Adam Cole

Adam Cole appears in the following:

How Do You Lose A Half-Million Birds?

Sunday, July 27, 2014

For the past 25 years, a giant flock of purple martins has gathered in Lake Murray, S.C., in late July. This year, they didn't show up.


Handmade Signs From Homeless People Lead To Art, Understanding

Sunday, July 27, 2014

Artist Willie Baronet is on a 24-city, 31-day trek across the country this month, buying handmade signs from homeless people. He says the project has changed the way he views homelessness.


Dialing Back Stress With A Bubble Bath, Beach Trip And Bees

Wednesday, July 16, 2014

Socializing topped the list of stress reducers for those dealing with a great deal of stress, according to an NPR poll. Prayer, meditation, exercise and playing with pets were also common responses.


What Does Sound Look Like?

Wednesday, April 09, 2014

A clever photography trick allows you to see the invisible: the rising heat from a lighter, the turbulence around airplane wings, the plume of a sneeze ... and even sound waves.


Trapping And Tracking The Mysterious Snowy Owl

Tuesday, March 11, 2014

This winter's unexpected arctic bird invasion has given owl researchers a rare opportunity. They're fitting a few of the errant owls with GPS backpacks to track their return to the Arctic.

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From Aztecs To Oscars: Popcorn's Beautiful, Explosive Journey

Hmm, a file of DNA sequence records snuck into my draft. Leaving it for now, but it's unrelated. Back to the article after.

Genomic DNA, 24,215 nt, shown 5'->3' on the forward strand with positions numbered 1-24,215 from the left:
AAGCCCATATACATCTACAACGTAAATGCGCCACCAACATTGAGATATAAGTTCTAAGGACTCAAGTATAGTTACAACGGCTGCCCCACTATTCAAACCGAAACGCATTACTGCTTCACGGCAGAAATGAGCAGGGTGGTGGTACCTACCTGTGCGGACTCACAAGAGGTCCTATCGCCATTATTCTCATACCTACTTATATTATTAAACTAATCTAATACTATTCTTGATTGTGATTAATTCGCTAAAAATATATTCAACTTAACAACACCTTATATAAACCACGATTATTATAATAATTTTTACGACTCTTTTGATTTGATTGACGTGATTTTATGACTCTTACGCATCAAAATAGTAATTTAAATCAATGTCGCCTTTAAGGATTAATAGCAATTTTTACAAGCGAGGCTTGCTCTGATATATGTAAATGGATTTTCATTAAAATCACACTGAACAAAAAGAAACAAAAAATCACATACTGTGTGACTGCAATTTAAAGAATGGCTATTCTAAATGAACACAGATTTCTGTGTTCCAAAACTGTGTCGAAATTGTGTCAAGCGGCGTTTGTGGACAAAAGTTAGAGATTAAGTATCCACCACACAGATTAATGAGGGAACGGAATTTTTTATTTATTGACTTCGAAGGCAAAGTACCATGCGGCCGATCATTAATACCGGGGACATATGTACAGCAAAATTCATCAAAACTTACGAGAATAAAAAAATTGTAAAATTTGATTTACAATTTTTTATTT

Thursday, February 27, 2014

Long before it fueled moviegoers, popcorn helped lay the foundation for the Aztec empire. In our video, we look at popcorn under a microscope, where the rock-hard kernel's fluffy secret is revealed.


We Have A Science Tumblr, And Its Name Is 'Skunk Bear'

Monday, January 13, 2014

Follow Skunk Bear for quirky animations, intriguing videos, illustrations, GIFs, behind-the-scenes radio moments, dispatches from the intersection of science and culture, homemade lava recipes, underwater operas, and fascinating graphs hastily scrawled on napkins. It's all about science.


Tree-Incarnation: Christmas Trees Return To Nature (A Poem)

Saturday, January 04, 2014

Americans buy about 30 million live trees every year. Many end up as mulch, but in some communities they help rebuild dunes, create fish habitat and feed zoo animals. Hear the story of arborial resurrection in anapestic tetrameter.

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Catch The Geminid Meteor Shower Tonight

Friday, December 13, 2013

This year's shower might serve up more than a hundred shooting stars every hour, but the bright streaks could be washed out by a nearly full moon.


To Understand A Russian Fireball, Physicists Turn To YouTube

Thursday, November 07, 2013

Hundreds of videos captured the flight of a fiery meteor over the city of Chelyabinsk in central Russia last winter. Now scientists have used those videos to help calculate the force of the blast and to triangulate the meteor's path.


The Latest In Scientific Field Equipment? Fido's Nose

Tuesday, September 03, 2013

Conservationists around the world are using a new kind of field equipment. It can navigate difficult terrain, detect tiny chemical samples, and ... wag its tail. Detection dogs are teaming up with humans to study rare, endangered and invasive organisms.